Syphilis on the rise among gay, bisexual men: CDC
(HealthDay)—The number of cases of syphilis in the United States jumped 10 percent from 2012 to 2013, with gay and bisexual men accounting for 75 percent of the increase, U.S health officials reported Tuesday.
Rates of another sexually transmitted disease—chlamydia—fell for the first time in 30 years, with more than 1.4 million reported cases in 2013. This represented a 1.5 percent decrease from 2012, according to the U.S. Centers for Disease Control and Prevention.
"There are over 20 million cases of sexually transmitted diseases [STDs] every year in the United States, and they continue to pose a risk of lifelong complications for millions of Americans," said Dr. Jonathan Mermin, director of CDC's National Center for HIV/AIDS, Viral Hepatitis, STD, and TB Prevention.
According to the report, 17,357 cases of syphilis were reported in 2013—a rate of 5.5 per 100,000 people.
There are a variety of reasons that put gay and bisexual men at high risk for syphilis, said Mermin.
"Some are the high number of sexual partners and sexual networks that create a vicious cycle where the prevalence of syphilis is higher. And that leads to higher incidence, which leads to higher prevalence, and that cycle can increase the frequency of infection," he said.
Dr. Jill Rabin, co-chief of the division of ambulatory care in the Women's Health Programs-PCAP Services at North Shore-LIJ Health System in New Hyde Park, N.Y., called the increase in syphilis cases "very alarming."
"Syphilis is like the canary in the coal mine for HIV," the virus that causes AIDS, she said. "People are going to be positive for syphilis before they are diagnosed with HIV. This means that there is a potential increase in HIV cases."
The sores caused by syphilis make it easier to get or give someone HIV. If pregnant, syphilis can cause birth defects, or you could lose your baby. In rare cases, syphilis causes serious health problems and even death, according to the U.S. National Institutes of Health.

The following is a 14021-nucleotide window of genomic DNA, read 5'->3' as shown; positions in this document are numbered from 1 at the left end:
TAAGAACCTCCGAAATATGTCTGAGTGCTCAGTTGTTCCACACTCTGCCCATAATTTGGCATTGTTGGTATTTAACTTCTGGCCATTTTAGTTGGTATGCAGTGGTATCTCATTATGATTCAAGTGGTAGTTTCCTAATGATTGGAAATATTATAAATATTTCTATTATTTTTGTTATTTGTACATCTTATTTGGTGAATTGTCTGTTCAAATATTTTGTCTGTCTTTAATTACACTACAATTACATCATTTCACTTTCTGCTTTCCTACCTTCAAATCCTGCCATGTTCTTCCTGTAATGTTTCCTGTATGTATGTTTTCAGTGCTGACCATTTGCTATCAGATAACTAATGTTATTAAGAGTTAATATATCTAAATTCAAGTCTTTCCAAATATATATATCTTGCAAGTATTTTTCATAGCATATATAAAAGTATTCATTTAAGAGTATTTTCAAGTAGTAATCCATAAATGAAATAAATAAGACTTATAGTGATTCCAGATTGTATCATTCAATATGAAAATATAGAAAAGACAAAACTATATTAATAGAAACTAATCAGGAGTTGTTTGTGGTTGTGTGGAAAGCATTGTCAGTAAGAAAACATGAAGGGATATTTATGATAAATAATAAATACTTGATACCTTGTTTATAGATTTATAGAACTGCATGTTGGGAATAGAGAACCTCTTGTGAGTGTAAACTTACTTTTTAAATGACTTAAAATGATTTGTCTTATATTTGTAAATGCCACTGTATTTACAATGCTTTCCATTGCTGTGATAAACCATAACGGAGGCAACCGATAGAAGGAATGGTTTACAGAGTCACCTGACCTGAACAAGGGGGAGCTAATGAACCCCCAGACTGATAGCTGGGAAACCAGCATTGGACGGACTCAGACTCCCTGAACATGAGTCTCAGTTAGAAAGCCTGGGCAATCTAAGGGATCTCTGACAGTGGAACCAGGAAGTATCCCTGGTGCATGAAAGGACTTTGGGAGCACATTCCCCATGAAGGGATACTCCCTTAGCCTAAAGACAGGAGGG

Syphilis is easy to cure with antibiotics if caught early.
For chlamydia, the infection rate was about 447 per 100,000 people in 2013. Cases remain of chlamydia remain concentrated among young women, according to the report.
If left untreated, chlamydia can result in severe reproductive health complications, including ectopic pregnancy, a life-threatening condition in which the fertilized egg attaches outside the uterus, and infertility.
Infections of a third sexually transmitted disease—gonorrhea—remained roughly unchanged from 2012 to 2013, at a rate of 106 per 100,000 people. There were 333,004 reported cases in 2013. Mermin said the rate of drug-resistant gonorrhea has slowed and there is still an effective antibiotic to treat it.
Fred Wyand, a spokesman for the American Sexual Health Association, said the stigma of a sexually transmitted disease shouldn't keep people from being diagnosed and treated.
"Having an STD doesn't mean someone is dirty or broken," he said. "Far from it.
"One of the great barriers to having sexual health conversations is the sense of embarrassment. People need to have frank, open conversations," he added. "It's not about sex, it's about health."
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